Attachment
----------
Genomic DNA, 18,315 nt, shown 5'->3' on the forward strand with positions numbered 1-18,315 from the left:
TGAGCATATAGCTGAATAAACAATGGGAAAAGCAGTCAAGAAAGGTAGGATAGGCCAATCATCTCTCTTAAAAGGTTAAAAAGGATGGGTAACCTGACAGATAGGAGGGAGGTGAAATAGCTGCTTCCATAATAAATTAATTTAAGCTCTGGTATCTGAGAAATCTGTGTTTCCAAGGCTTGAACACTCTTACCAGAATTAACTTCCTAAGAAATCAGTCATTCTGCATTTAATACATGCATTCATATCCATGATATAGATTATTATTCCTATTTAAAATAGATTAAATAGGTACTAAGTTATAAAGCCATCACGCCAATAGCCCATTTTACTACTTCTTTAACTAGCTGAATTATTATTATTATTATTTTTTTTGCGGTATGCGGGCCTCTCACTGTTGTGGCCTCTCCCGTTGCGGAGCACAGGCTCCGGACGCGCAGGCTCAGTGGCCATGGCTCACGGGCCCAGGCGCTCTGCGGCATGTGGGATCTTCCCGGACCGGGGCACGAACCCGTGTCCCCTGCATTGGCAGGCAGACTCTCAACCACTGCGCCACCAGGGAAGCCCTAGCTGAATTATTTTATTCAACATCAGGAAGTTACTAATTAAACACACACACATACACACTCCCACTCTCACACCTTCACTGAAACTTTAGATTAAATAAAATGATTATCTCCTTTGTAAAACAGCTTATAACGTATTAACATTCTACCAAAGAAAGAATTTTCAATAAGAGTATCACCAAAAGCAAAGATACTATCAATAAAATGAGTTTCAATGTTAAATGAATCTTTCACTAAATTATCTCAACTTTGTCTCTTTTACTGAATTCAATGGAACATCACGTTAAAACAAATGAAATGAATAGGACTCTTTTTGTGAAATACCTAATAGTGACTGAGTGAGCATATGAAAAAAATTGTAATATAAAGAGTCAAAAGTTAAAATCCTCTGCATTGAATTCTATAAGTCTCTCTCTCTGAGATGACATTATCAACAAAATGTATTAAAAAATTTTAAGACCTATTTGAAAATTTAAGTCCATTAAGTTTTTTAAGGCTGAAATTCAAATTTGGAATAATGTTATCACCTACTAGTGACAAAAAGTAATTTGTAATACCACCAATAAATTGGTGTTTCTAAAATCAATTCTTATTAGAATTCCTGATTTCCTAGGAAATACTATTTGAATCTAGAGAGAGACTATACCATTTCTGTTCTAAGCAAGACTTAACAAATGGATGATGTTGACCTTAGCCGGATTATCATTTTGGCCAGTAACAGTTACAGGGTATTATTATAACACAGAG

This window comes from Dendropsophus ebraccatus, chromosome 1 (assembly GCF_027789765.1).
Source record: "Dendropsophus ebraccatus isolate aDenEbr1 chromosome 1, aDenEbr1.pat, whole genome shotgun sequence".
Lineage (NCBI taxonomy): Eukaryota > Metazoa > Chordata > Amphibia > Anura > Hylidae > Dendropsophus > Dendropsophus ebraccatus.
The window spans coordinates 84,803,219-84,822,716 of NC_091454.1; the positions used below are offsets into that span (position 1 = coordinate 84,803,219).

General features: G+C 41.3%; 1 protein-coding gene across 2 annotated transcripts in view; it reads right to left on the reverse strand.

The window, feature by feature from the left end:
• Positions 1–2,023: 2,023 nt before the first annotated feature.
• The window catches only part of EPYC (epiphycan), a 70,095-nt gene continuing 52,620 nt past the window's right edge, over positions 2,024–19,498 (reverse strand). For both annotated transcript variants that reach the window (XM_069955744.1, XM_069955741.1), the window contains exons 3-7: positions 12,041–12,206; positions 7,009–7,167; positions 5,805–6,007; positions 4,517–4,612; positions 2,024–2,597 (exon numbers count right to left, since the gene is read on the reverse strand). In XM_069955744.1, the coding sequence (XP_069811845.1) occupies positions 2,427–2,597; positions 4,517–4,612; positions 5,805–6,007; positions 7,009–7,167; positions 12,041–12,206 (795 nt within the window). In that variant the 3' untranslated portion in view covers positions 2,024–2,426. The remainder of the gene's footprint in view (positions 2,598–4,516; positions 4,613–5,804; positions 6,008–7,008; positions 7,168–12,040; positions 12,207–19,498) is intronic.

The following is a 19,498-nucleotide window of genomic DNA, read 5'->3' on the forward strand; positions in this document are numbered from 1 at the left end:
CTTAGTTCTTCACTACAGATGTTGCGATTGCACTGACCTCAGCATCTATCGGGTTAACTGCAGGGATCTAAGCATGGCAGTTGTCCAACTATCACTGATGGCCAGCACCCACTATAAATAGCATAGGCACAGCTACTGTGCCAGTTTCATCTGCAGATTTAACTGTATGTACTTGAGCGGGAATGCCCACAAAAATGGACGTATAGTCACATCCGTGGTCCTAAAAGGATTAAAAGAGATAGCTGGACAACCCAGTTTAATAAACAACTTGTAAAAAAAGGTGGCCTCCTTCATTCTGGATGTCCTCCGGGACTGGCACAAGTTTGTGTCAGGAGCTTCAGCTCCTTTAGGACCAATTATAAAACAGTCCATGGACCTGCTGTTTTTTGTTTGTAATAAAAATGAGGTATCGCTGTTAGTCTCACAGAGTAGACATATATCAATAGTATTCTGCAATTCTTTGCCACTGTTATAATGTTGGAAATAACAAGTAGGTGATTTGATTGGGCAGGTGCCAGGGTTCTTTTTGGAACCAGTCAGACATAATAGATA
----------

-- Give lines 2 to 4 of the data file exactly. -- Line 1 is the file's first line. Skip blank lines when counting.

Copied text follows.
TGAGCATATAGCTGAATAAACAATGGGAAAAGCAGTCAAGAAAGGTAGGATAGGCCAATCATCTCTCTTAAAAGGTTAAAAAGGATGGGTAACCTGACAGATAGGAGGGAGGTGAAATAGCTGCTTCCATAATAAATTAATTTAAGCTCTGGTATCTGAGAAATCTGTGTTTCCAAGGCTTGAACACTCTTACCAGAATTAACTTCCTAAGAAATCAGTCATTCTGCATTTAATACATGCATTCATATCCATGATATAGATTATTATTCCTATTTAAAATAGATTAAATAGGTACTAAGTTATAAAGCCATCACGCCAATAGCCCATTTTACTACTTCTTTAACTAGCTGAATTATTATTATTATTATTTTTTTTGCGGTATGCGGGCCTCTCACTGTTGTGGCCTCTCCCGTTGCGGAGCACAGGCTCCGGACGCGCAGGCTCAGTGGCCATGGCTCACGGGCCCAGGCGCTCTGCGGCATGTGGGATCTTCCCGGACCGGGGCACGAACCCGTGTCCCCTGCATTGGCAGGCAGACTCTCAACCACTGCGCCACCAGGGAAGCCCTAGCTGAATTATTTTATTCAACATCAGGAAGTTACTAATTAAACACACACACATACACACTCCCACTCTCACACCTTCACTGAAACTTTAGATTAAATAAAATGATTATCTCCTTTGTAAAACAGCTTATAACGTATTAACATTCTACCAAAGAAAGAATTTTCAATAAGAGTATCACCAAAAGCAAAGATACTATCAATAAAATGAGTTTCAATGTTAAATGAATCTTTCACTAAATTATCTCAACTTTGTCTCTTTTACTGAATTCAATGGAACATCACGTTAAAACAAATGAAATGAATAGGACTCTTTTTGTGAAATACCTAATAGTGACTGAGTGAGCATATGAAAAAAATTGTAATATAAAGAGTCAAAAGTTAAAATCCTCTGCATTGAATTCTATAAGTCTCTCTCTCTGAGATGACATTATCAACAAAATGTATTAAAAAATTTTAAGACCTATTTGAAAATTTAAGTCCATTAAGTTTTTTAAGGCTGAAATTCAAATTTGGAATAATGTTATCACCTACTAGTGACAAAAAGTAATTTGTAATACCACCAATAAATTGGTGTTTCTAAAATCAATTCTTATTAGAATTCCTGATTTCCTAGGAAATACTATTTGAATCTAGAGAGAGACTATACCATTTCTGTTCTAAGCAAGACTTAACAAATGGATGATGTTGACCTTAGCCGGATTATCATTTTGGCCAGTAACAGTTACAGGGTATTATTATAACACAGAG

This window comes from Dendropsophus ebraccatus, chromosome 1 (assembly GCF_027789765.1).
Source record: "Dendropsophus ebraccatus isolate aDenEbr1 chromosome 1, aDenEbr1.pat, whole genome shotgun sequence".